# Given a gated SR latch, How do I make it a set dominant gated SR latch?

Another weirdly worded question in my digital logic book. It doesn't specifically define set-dominant or reset-dominant - nor does it show how to use these in practice with drawing circuit diagrams. I've read and reread the chapters and it doesn't specify how to do this..

I did some research online and it appears that NOR SR latches are reset dominant and NAND SR latches are set dominant?

I know that unpredictable behavior happens if S and R inputs are both equal to 1 when the clock changes to a 0. Given a circuit, I'm supposed to create a set dominant gated SR latch in which the conditions S=R=1 causes the latch to be set to 1.

I've included the circuit we're given to start with and my attempt at making it set dominant (don't judge me lol).

Given Circuit:

Characteristic Table: \begin{array}{|c|c|c||c|} clk & S & R & Q(t+1) \\ \hline 0 & X & X & Q(t) \\ 1 & 0 & 0 & Q(t) \\ 1 & 0 & 1 & 0 \\ 1 & 1 & 0 & 1 \\ 1 & 1 & 1 & X \\ \end{array}

My first attempt:

• Could you be more clear what is your question? – The Photon Apr 8 '13 at 3:50
• "The gated SR Latch given has unpredictable behavior if the S and R inputs both equal 1 when the Clk changes to 0. One way to solve this is to create a set-dominant gated SR latch in which the conditions S=R=1 causes the latch to be set to 1. Design a set-dominant gated SR latch and show the circuit." Thats what the question says – Justin Apr 8 '13 at 4:03
• What happens if you re-label R as S and S as R? – The Photon Apr 8 '13 at 4:16

To rephrase the question: " how do you change the internal operation so that if S*R = 1 that only one of S or R is exerted"

That means you have to put some extra logic in there to control these signals.

Since this is homework and I don't do other's homework, I'll take you through the thought process.

If I want to control S so that when S*R=1 ir generate the control signal S'' = S + SR, S'' = S(1 + R) = S(1) = S so S'' = S so there is no logic to be put in there. Ooops, that clearly is the wrong signal to be playing with.

So that means that you need to block R' signal when S*R = 1. In other words, when S=1 do not allow R' to get to the input of the latch.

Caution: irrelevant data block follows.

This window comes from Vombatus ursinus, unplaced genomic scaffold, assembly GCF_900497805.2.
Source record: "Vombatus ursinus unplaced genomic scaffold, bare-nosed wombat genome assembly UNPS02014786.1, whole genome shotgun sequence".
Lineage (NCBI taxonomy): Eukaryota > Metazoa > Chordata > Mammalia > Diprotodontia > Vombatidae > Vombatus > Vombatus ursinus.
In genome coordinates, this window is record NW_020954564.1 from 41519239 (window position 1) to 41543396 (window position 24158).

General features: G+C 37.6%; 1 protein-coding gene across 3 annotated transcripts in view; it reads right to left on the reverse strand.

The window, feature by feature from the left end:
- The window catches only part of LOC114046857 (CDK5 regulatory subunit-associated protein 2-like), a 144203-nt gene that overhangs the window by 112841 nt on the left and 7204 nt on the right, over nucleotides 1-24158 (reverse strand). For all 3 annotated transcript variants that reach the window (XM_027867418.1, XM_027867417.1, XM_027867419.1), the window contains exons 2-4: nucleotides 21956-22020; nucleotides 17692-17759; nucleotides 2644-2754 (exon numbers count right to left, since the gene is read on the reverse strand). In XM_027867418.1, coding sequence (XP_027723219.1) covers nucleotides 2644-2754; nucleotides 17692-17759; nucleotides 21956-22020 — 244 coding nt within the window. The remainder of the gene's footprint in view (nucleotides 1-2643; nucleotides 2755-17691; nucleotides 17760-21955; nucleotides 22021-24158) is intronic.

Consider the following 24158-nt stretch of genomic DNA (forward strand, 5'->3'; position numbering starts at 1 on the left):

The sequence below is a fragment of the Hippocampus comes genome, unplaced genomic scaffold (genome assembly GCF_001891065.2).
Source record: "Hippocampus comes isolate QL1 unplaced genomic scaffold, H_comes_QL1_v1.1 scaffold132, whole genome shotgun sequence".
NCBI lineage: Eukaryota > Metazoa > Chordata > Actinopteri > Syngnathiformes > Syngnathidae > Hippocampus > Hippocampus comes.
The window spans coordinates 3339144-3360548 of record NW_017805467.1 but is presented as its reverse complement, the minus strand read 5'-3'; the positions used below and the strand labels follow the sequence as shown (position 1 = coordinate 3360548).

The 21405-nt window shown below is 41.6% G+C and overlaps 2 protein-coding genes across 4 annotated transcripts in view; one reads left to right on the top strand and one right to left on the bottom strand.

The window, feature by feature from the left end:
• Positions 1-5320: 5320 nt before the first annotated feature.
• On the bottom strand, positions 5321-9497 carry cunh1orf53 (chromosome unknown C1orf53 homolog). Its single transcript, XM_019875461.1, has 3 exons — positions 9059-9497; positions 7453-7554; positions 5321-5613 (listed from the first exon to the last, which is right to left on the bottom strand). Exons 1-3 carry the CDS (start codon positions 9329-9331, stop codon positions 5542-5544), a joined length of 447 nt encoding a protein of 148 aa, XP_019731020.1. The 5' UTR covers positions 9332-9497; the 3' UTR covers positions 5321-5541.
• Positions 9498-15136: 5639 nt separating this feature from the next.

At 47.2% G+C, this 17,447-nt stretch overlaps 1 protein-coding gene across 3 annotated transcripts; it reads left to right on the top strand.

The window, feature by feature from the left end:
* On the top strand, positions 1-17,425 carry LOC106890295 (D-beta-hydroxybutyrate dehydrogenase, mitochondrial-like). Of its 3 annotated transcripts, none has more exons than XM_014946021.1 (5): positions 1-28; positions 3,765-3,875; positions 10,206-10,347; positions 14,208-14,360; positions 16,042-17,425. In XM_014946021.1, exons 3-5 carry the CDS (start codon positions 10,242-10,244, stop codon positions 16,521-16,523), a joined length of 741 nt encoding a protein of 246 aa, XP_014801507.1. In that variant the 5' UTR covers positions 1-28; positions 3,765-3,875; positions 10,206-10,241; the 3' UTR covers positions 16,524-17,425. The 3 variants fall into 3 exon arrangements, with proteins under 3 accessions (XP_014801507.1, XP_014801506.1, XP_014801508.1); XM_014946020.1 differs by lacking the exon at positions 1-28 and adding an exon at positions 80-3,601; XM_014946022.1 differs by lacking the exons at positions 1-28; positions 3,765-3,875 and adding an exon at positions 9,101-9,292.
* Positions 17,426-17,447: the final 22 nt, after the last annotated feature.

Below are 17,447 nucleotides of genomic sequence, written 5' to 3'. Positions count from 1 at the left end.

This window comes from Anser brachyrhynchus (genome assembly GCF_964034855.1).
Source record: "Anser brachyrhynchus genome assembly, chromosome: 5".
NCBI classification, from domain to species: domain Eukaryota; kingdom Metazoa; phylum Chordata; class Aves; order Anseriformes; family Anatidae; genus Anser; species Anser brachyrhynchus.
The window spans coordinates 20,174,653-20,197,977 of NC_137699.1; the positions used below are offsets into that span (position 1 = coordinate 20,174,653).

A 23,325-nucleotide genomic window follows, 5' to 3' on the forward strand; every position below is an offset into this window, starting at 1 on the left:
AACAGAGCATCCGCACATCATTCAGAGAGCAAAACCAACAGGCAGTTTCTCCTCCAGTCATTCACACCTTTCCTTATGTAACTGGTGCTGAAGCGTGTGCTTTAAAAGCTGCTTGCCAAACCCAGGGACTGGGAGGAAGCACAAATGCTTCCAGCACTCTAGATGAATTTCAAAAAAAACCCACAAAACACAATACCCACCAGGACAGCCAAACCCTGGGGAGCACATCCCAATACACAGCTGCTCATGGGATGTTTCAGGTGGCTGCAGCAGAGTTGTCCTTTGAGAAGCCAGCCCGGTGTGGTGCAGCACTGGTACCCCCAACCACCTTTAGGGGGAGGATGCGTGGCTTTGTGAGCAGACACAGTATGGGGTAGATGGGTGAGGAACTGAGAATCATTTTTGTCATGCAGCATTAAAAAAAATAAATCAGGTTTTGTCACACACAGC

I don't have enough reputation to comment.

Given a circuit, I'm supposed to create a set dominant gated SR latch in which the conditions S=R=1 causes the latch to be set to 1.

is basically right. I came up with the definition (rephrasing from what I found online):

A reset dominant sr latch is a latch with two data inputs, S and R that has an excitation table similar to an SR latch, except that when both S and R are 1, the next output should be 0 (reset). Set dominant is defined similarly: the next output when S and R are both 1 should be 1 (set).

So you should change the characteristic table so that the "X" in the last row is the proper value ("1" since you've been asked for a "set-dominant" SR latch) and then use whatever plug-n-chug method you've been given to turn a characteristic table into a working circuit.

Your first attempt doesn't work because it gives an undefined next-state when R=S=0, and also enters an undefined state whenever clk is low.

(BTW: AFAIK "Set/Reset dominant" is not standard terminology that would be defined in a text book, it's just a made-up name for the purpose of this particular problem.)

• On a typical RS latch, the Q and /Q outputs will be wired such that one is set-dominant and the other is reset-dominant during the time both set and reset are asserted; releasing set and reset simultaneously will yield undefined behavior. One could also design a circuit so that set was level-activated and dominant but reset was edge triggered. In that case, behavior would be deterministic in all cases except where the inactive edge on set coincided with the active edge on reset. – supercat Jun 7 '13 at 17:21

Design Modification

When both AND gates are enabled (CLK = 1), the only modification is R' = S̅ R in the top AND gate with S' = S left unchaged in the bottom AND gate. As shown below, the following circuit will convert the given circuit from set/reset neutral to set dominant latch. All we did was feeding an extra S̅ signal through an inverter to the top AND gate.

Rationale for feeding an extra S̅ signal through an inverter to the top AND gate

Consider R = S = 1 we have R' =1 and S' = 1 which causes the latch to be unpredictable in the original circuit. Now we have R' = 0 and S' = 1 which sets the latch in the new design as required.

Next we want to make sure we are preserving the operations in all other cases. For the cases R = 0, S = 0 (Hold) or R = 1, S = 0 (Reset), their operations are not affected by the modification as S = 0 will cause S̅ to be set (or S̅ = 1). S̅ = 1, in turn, plays the role of enabling the top AND gate and nothing else. The only case left is R = 0, S = 1 (Set). The modification has no effect on the top AND gate either as R = 0 resets it to 0 anyway regardless of whether S̅ is present.